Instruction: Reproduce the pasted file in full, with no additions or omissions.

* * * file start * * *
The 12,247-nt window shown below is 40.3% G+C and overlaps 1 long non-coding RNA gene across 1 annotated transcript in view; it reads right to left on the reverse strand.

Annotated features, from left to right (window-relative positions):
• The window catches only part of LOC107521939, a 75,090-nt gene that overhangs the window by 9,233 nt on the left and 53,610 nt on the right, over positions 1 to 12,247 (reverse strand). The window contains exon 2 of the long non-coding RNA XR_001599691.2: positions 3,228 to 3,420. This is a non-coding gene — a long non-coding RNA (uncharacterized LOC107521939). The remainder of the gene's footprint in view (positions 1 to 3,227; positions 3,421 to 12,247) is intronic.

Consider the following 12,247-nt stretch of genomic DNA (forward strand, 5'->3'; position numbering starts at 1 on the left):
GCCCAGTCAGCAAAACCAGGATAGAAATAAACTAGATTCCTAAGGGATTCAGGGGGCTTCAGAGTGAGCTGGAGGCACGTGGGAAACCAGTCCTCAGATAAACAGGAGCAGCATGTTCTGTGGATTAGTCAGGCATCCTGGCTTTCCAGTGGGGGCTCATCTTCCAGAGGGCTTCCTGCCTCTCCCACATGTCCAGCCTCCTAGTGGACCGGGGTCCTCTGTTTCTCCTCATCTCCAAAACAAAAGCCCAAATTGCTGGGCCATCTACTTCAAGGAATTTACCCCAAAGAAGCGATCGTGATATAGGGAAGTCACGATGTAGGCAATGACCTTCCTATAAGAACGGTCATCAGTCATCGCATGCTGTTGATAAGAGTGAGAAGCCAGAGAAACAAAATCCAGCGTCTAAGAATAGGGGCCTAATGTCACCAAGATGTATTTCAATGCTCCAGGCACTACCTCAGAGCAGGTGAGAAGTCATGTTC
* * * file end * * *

The 12,247-nt window shown below is 40.3% G+C and overlaps 1 long non-coding RNA gene across 1 annotated transcript in view; it reads right to left on the reverse strand.

Annotated features, from left to right (window-relative positions):
• The window catches only part of LOC107521939, a 75,090-nt gene that overhangs the window by 9,233 nt on the left and 53,610 nt on the right, over positions 1 to 12,247 (reverse strand). The window contains exon 2 of the long non-coding RNA XR_001599691.2: positions 3,228 to 3,420. This is a non-coding gene — a long non-coding RNA (uncharacterized LOC107521939). The remainder of the gene's footprint in view (positions 1 to 3,227; positions 3,421 to 12,247) is intronic.

Consider the following 12,247-nt stretch of genomic DNA (forward strand, 5'->3'; position numbering starts at 1 on the left):
GCCCAGTCAGCAAAACCAGGATAGAAATAAACTAGATTCCTAAGGGATTCAGGGGGCTTCAGAGTGAGCTGGAGGCACGTGGGAAACCAGTCCTCAGATAAACAGGAGCAGCATGTTCTGTGGATTAGTCAGGCATCCTGGCTTTCCAGTGGGGGCTCATCTTCCAGAGGGCTTCCTGCCTCTCCCACATGTCCAGCCTCCTAGTGGACCGGGGTCCTCTGTTTCTCCTCATCTCCAAAACAAAAGCCCAAATTGCTGGGCCATCTACTTCAAGGAATTTACCCCAAAGAAGCGATCGTGATATAGGGAAGTCACGATGTAGGCAATGACCTTCCTATAAGAACGGTCATCAGTCATCGCATGCTGTTGATAAGAGTGAGAAGCCAGAGAAACAAAATCCAGCGTCTAAGAATAGGGGCCTAATGTCACCAAGATGTATTTCAATGCTCCAGGCACTACCTCAGAGCAGGTGAGAAGTCATGTTC